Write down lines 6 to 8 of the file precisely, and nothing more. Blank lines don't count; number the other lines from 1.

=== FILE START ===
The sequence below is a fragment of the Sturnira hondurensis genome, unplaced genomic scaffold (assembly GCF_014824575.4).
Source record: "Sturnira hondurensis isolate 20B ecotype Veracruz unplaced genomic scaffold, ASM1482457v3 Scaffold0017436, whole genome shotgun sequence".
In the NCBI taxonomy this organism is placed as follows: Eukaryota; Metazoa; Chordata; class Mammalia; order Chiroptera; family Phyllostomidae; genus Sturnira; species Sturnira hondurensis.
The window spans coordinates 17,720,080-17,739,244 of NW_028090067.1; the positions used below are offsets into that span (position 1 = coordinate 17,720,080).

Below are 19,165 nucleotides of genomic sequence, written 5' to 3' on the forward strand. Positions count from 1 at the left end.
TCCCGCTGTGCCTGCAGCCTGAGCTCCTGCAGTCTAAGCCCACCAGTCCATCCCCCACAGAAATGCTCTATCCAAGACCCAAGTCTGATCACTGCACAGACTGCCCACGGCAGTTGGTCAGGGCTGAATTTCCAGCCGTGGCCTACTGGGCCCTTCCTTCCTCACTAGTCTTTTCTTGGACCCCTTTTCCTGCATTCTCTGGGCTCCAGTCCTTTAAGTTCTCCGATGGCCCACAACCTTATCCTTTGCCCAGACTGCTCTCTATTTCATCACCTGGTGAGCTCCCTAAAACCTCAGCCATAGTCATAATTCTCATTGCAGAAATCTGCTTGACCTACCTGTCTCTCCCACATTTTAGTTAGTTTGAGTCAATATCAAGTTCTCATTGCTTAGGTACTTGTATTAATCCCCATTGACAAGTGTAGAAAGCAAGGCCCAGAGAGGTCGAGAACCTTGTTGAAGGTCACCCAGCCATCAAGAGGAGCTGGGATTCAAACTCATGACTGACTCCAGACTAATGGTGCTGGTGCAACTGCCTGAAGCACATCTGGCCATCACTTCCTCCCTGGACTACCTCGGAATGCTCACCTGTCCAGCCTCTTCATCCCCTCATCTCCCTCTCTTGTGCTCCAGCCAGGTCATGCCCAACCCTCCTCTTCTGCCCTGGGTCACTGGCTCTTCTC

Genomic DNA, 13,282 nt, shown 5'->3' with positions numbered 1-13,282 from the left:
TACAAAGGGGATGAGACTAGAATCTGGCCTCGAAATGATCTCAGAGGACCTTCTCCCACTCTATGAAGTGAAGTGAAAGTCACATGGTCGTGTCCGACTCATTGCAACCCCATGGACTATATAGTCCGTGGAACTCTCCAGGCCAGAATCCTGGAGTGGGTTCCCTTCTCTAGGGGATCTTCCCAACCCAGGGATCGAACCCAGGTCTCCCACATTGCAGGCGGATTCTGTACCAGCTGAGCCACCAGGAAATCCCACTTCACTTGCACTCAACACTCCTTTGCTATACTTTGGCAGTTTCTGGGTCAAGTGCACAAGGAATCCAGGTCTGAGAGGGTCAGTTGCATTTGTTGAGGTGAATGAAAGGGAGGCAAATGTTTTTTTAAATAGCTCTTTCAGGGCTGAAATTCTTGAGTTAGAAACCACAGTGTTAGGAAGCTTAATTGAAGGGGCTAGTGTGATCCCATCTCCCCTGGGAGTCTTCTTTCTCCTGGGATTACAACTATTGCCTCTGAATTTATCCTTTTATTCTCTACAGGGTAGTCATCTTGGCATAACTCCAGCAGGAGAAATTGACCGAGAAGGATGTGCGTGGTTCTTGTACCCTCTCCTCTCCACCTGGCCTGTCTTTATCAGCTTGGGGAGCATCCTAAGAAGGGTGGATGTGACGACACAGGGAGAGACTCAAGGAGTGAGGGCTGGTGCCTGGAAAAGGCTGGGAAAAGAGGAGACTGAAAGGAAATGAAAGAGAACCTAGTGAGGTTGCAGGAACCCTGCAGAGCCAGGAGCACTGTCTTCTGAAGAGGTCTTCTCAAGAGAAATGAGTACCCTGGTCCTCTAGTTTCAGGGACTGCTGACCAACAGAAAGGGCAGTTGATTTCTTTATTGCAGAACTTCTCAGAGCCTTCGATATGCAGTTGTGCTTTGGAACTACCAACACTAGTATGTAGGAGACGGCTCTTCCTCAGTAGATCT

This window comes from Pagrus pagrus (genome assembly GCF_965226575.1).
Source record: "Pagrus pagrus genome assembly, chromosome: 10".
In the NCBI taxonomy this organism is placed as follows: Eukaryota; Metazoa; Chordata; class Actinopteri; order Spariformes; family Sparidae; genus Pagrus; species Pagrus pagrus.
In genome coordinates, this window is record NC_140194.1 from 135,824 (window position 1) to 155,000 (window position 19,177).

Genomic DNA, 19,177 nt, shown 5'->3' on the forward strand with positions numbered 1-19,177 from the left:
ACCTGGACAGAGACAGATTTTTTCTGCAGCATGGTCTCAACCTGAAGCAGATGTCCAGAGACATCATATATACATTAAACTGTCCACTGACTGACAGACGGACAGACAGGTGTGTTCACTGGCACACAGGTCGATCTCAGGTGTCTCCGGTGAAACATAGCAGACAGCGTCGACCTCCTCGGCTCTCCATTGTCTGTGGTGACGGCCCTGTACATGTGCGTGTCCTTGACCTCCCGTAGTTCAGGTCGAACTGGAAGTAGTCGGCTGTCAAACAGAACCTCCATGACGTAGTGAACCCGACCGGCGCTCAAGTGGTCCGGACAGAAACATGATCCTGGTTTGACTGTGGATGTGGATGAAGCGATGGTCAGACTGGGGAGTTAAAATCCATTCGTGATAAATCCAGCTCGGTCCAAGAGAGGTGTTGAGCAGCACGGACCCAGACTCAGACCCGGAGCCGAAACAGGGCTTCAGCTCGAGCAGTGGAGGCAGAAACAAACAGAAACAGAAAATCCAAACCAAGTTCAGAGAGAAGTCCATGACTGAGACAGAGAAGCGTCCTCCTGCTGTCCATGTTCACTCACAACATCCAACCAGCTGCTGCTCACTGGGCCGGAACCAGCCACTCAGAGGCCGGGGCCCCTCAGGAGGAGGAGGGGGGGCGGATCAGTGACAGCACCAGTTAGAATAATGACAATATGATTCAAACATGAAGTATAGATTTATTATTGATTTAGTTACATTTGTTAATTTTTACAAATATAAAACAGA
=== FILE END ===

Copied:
TCCCGCTGTGCCTGCAGCCTGAGCTCCTGCAGTCTAAGCCCACCAGTCCATCCCCCACAGAAATGCTCTATCCAAGACCCAAGTCTGATCACTGCACAGACTGCCCACGGCAGTTGGTCAGGGCTGAATTTCCAGCCGTGGCCTACTGGGCCCTTCCTTCCTCACTAGTCTTTTCTTGGACCCCTTTTCCTGCATTCTCTGGGCTCCAGTCCTTTAAGTTCTCCGATGGCCCACAACCTTATCCTTTGCCCAGACTGCTCTCTATTTCATCACCTGGTGAGCTCCCTAAAACCTCAGCCATAGTCATAATTCTCATTGCAGAAATCTGCTTGACCTACCTGTCTCTCCCACATTTTAGTTAGTTTGAGTCAATATCAAGTTCTCATTGCTTAGGTACTTGTATTAATCCCCATTGACAAGTGTAGAAAGCAAGGCCCAGAGAGGTCGAGAACCTTGTTGAAGGTCACCCAGCCATCAAGAGGAGCTGGGATTCAAACTCATGACTGACTCCAGACTAATGGTGCTGGTGCAACTGCCTGAAGCACATCTGGCCATCACTTCCTCCCTGGACTACCTCGGAATGCTCACCTGTCCAGCCTCTTCATCCCCTCATCTCCCTCTCTTGTGCTCCAGCCAGGTCATGCCCAACCCTCCTCTTCTGCCCTGGGTCACTGGCTCTTCTC

Genomic DNA, 13,282 nt, shown 5'->3' with positions numbered 1-13,282 from the left:
TACAAAGGGGATGAGACTAGAATCTGGCCTCGAAATGATCTCAGAGGACCTTCTCCCACTCTATGAAGTGAAGTGAAAGTCACATGGTCGTGTCCGACTCATTGCAACCCCATGGACTATATAGTCCGTGGAACTCTCCAGGCCAGAATCCTGGAGTGGGTTCCCTTCTCTAGGGGATCTTCCCAACCCAGGGATCGAACCCAGGTCTCCCACATTGCAGGCGGATTCTGTACCAGCTGAGCCACCAGGAAATCCCACTTCACTTGCACTCAACACTCCTTTGCTATACTTTGGCAGTTTCTGGGTCAAGTGCACAAGGAATCCAGGTCTGAGAGGGTCAGTTGCATTTGTTGAGGTGAATGAAAGGGAGGCAAATGTTTTTTTAAATAGCTCTTTCAGGGCTGAAATTCTTGAGTTAGAAACCACAGTGTTAGGAAGCTTAATTGAAGGGGCTAGTGTGATCCCATCTCCCCTGGGAGTCTTCTTTCTCCTGGGATTACAACTATTGCCTCTGAATTTATCCTTTTATTCTCTACAGGGTAGTCATCTTGGCATAACTCCAGCAGGAGAAATTGACCGAGAAGGATGTGCGTGGTTCTTGTACCCTCTCCTCTCCACCTGGCCTGTCTTTATCAGCTTGGGGAGCATCCTAAGAAGGGTGGATGTGACGACACAGGGAGAGACTCAAGGAGTGAGGGCTGGTGCCTGGAAAAGGCTGGGAAAAGAGGAGACTGAAAGGAAATGAAAGAGAACCTAGTGAGGTTGCAGGAACCCTGCAGAGCCAGGAGCACTGTCTTCTGAAGAGGTCTTCTCAAGAGAAATGAGTACCCTGGTCCTCTAGTTTCAGGGACTGCTGACCAACAGAAAGGGCAGTTGATTTCTTTATTGCAGAACTTCTCAGAGCCTTCGATATGCAGTTGTGCTTTGGAACTACCAACACTAGTATGTAGGAGACGGCTCTTCCTCAGTAGATCT